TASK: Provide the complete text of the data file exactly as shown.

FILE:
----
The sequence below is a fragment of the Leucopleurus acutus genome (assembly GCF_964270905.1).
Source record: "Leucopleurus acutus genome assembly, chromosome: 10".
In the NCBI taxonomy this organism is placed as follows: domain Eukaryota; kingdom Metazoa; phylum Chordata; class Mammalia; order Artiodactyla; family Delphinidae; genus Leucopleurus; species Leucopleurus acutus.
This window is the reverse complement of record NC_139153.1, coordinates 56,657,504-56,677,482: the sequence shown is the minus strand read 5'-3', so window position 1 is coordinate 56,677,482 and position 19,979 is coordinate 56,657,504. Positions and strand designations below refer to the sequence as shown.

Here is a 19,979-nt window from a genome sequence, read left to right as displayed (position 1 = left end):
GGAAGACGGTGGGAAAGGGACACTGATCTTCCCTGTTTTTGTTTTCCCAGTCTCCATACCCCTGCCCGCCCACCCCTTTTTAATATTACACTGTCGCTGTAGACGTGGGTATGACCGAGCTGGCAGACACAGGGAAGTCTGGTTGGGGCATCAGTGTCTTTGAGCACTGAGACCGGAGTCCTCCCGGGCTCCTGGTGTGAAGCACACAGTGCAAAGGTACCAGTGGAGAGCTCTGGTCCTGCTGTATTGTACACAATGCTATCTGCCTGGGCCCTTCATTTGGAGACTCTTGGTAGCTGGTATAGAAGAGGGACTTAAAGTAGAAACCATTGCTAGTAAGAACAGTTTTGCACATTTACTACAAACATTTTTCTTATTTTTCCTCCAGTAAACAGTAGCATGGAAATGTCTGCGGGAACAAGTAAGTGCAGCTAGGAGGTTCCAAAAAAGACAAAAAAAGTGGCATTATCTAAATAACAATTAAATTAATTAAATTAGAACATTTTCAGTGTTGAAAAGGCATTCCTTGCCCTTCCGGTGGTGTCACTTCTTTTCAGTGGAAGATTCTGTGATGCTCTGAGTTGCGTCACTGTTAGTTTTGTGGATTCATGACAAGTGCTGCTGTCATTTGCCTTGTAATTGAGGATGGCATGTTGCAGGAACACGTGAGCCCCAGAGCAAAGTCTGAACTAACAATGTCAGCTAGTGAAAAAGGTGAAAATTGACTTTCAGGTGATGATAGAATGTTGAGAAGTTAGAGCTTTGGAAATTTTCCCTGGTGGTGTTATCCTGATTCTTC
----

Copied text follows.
The sequence below is a fragment of the Leucopleurus acutus genome (assembly GCF_964270905.1).
Source record: "Leucopleurus acutus genome assembly, chromosome: 10".
In the NCBI taxonomy this organism is placed as follows: domain Eukaryota; kingdom Metazoa; phylum Chordata; class Mammalia; order Artiodactyla; family Delphinidae; genus Leucopleurus; species Leucopleurus acutus.
This window is the reverse complement of record NC_139153.1, coordinates 56,657,504-56,677,482: the sequence shown is the minus strand read 5'-3', so window position 1 is coordinate 56,677,482 and position 19,979 is coordinate 56,657,504. Positions and strand designations below refer to the sequence as shown.

Here is a 19,979-nt window from a genome sequence, read left to right as displayed (position 1 = left end):
GGAAGACGGTGGGAAAGGGACACTGATCTTCCCTGTTTTTGTTTTCCCAGTCTCCATACCCCTGCCCGCCCACCCCTTTTTAATATTACACTGTCGCTGTAGACGTGGGTATGACCGAGCTGGCAGACACAGGGAAGTCTGGTTGGGGCATCAGTGTCTTTGAGCACTGAGACCGGAGTCCTCCCGGGCTCCTGGTGTGAAGCACACAGTGCAAAGGTACCAGTGGAGAGCTCTGGTCCTGCTGTATTGTACACAATGCTATCTGCCTGGGCCCTTCATTTGGAGACTCTTGGTAGCTGGTATAGAAGAGGGACTTAAAGTAGAAACCATTGCTAGTAAGAACAGTTTTGCACATTTACTACAAACATTTTTCTTATTTTTCCTCCAGTAAACAGTAGCATGGAAATGTCTGCGGGAACAAGTAAGTGCAGCTAGGAGGTTCCAAAAAAGACAAAAAAAGTGGCATTATCTAAATAACAATTAAATTAATTAAATTAGAACATTTTCAGTGTTGAAAAGGCATTCCTTGCCCTTCCGGTGGTGTCACTTCTTTTCAGTGGAAGATTCTGTGATGCTCTGAGTTGCGTCACTGTTAGTTTTGTGGATTCATGACAAGTGCTGCTGTCATTTGCCTTGTAATTGAGGATGGCATGTTGCAGGAACACGTGAGCCCCAGAGCAAAGTCTGAACTAACAATGTCAGCTAGTGAAAAAGGTGAAAATTGACTTTCAGGTGATGATAGAATGTTGAGAAGTTAGAGCTTTGGAAATTTTCCCTGGTGGTGTTATCCTGATTCTTC